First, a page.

Before yesterday, thinking about a bright, sunny Labor Day Saturday spent at an amusement park filled me with… a certain kind of sweaty dread.
But also a realization. Summer is over. My sabbatical is almost over. These swaths of free time where the kids are stuck with me are almost over.
Maybe a Saturday at an amusement park with family and friends isn’t something that should fill me with apprehension.
If there is anyone who deserves my best behavior, or my biggest smile, or c’est la vie attitude, it’s them. If there is anyone I should muster patience and energy for, it’s them.
But if they think they’re getting Dippin’ Dots after 5 pm before we have dinner…
The kids are back in school and I’m jealous. If I could only go back to school now, I think my experience would be so different. And I don’t just mean how much better I’d be at flashcards.
When you were a kid, what did being an adult mean? No more school. No more homework. Graduation was the final destination of learning. Being an adult was one long summer vacation. School and education are the same thing and that education inevitably stops. This obviously says something about our school systems but it also says something about parents.
I don’t want to raise kids that are good at school. I want to raise lifelong students who know that learning is an endless pursuit, to believe one never graduates or arrives at some final destination of education.
School has started back up. One of the frequent bits of hand-wringing last year, myself included, was that the pandemic was a lost year, or that the kids were falling behind, or not learning anything. In my more rationale moments, I was able to see that this was mostly absurd, stress from other things finding an easy target.
By some metrics there probably was some backsliding, but did your kids really not learn anything? I hope not. And I doubt it. If I’ve learned anything from being a parent for a decade, it’s that kids are always watching and listening. So they were learning things. Just not likely the things they typically standardize test for at the end of an academic year.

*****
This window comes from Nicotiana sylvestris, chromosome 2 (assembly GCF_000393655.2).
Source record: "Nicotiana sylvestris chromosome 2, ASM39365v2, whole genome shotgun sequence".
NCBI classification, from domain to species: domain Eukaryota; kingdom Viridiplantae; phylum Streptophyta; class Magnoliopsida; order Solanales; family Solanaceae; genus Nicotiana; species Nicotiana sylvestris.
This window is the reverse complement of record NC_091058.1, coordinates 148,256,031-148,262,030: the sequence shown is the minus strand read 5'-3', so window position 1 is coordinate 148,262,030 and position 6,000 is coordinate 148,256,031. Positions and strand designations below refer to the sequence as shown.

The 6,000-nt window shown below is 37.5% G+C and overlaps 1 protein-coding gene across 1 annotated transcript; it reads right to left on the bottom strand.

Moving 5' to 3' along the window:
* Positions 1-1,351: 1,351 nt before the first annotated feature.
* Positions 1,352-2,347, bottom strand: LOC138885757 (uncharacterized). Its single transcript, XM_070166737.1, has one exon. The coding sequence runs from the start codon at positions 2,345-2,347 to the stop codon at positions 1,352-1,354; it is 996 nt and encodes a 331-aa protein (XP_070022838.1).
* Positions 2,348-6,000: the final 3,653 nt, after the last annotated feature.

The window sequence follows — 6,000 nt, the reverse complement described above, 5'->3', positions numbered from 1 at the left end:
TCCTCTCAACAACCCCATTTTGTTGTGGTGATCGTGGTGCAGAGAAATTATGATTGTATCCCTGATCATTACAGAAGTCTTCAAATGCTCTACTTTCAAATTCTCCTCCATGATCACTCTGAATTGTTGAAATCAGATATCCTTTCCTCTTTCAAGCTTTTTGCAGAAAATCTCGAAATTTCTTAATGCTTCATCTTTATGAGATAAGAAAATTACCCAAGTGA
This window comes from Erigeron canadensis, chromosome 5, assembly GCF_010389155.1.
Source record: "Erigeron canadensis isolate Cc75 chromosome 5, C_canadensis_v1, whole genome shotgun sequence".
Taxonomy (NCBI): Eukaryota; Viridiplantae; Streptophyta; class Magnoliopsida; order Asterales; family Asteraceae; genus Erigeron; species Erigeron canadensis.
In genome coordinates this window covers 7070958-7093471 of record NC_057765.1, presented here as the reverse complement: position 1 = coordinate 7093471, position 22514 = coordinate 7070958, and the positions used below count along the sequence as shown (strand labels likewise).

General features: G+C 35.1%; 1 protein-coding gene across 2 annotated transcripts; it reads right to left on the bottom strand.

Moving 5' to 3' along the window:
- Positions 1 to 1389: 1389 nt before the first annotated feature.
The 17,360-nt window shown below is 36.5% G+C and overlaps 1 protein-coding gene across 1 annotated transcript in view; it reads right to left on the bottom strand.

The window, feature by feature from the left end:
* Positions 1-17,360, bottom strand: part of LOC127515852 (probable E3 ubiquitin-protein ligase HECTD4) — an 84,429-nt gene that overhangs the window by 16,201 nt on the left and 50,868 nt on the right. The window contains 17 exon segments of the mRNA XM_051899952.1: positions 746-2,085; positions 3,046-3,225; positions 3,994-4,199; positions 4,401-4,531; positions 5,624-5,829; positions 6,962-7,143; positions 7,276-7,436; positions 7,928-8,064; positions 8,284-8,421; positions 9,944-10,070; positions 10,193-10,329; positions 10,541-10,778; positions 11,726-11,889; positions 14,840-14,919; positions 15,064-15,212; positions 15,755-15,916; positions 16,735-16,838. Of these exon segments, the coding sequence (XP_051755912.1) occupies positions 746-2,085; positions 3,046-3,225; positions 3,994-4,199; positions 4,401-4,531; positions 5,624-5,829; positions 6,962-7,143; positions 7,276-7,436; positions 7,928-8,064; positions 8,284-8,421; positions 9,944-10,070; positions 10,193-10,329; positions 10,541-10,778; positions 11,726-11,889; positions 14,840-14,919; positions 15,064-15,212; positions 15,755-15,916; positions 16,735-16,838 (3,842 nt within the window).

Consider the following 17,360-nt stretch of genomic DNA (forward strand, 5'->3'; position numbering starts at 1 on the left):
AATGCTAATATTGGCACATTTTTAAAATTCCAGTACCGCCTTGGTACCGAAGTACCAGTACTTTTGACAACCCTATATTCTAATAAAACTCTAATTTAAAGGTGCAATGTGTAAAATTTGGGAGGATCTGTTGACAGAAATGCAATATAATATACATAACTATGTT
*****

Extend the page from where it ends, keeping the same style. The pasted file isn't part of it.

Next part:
They were learning how unpredictable life can be. They were learning about pressure and stress and about how important (and necessary) it is to be resilient and adaptive. They learned that their Mom was a boss on conference calls and worked hard every day to help people get through a difficult time. They learned about the importance of frequent vacuuming and the healing power of fresh baked bread. They learned how important relationships and good friends were. They learned about politics and and public health, if they wanted to or not! They learned about how interconnected we all ultimately are.
I hope they learned that education doesn’t just happen in school. It’s a lifelong, never ending journey.
I’m on the record many times about being a person that likes routines and order. I like having a plan. I like figuring out what we are going to have for dinner over my first cup of coffee in the morning. This…trait can be helpful in many aspects of life but I do find myself saying ‘No’ a lot because it’s not on the to-do list or it’s not on the menu.
I can easily defend saying ‘no’ as doing the responsible thing, the necessary thing but is it the best thing as a Dad? If this strange summer has taught me anything it’s that you just never know how long you have. Why not say ‘Yes’ a little more. More chocolate chips in those pancakes? Sure. A neon red slushie at 11 a.m.? Sure. Going for a walk on the beach at 10 p.m.? Sure. It might drive my ordered mind temporarily insane but I’ll forget. The girls will remember those slushies.
The girls started back to school this week and I’m feeling…stressed and anxious? Probably not completely uncommon but I realized after a little tiff with Cecilia over homework on Day 2 that I really prefer Summer/Camp Dad to School Year Dad.
Not that Summer Dad never gets upset he just seems to listen a little more and snap a little less. I don’t want the one time I’m really present and focused on my kids for the next six months to be only about homework. I might learn a lot about base-10 number systems but maybe not so much about my child.
So, as we talked about the new school year, expectations and goals over dinner this week, I set one of my own: to let go of some of that anxiety and frustration and try to be more like Summer Dad all year long.
Just without all the sunscreen each morning. I won’t miss the sunscreen.
There were a lot of weird things that happened in the 80’s: Bunnicula, Mr Belvedere’s employment situation, those weird vinyl E.T. dolls, Noid, Muppet Babies, but somewhere up near the top of the list must be the musical Cats. How did this become a hit?
It would be easy to blame Michelle, but I really only have myself to blame for this one. As a joke, I put on the cast recording in the car one day and later showed them a few YouTube clips. Cecilia was appropriately horrified. Allison, on the other hand, was smitten. This was the greatest thing since glitter tattoos and warm chocolate chip cookies.
She has spent the entire week begging to listen and learn more about this strange tribe of cats. She has been prancing around the house singing Magical Mister Mistoffelees. I have spent it cursing Andrew Lloyd Webber.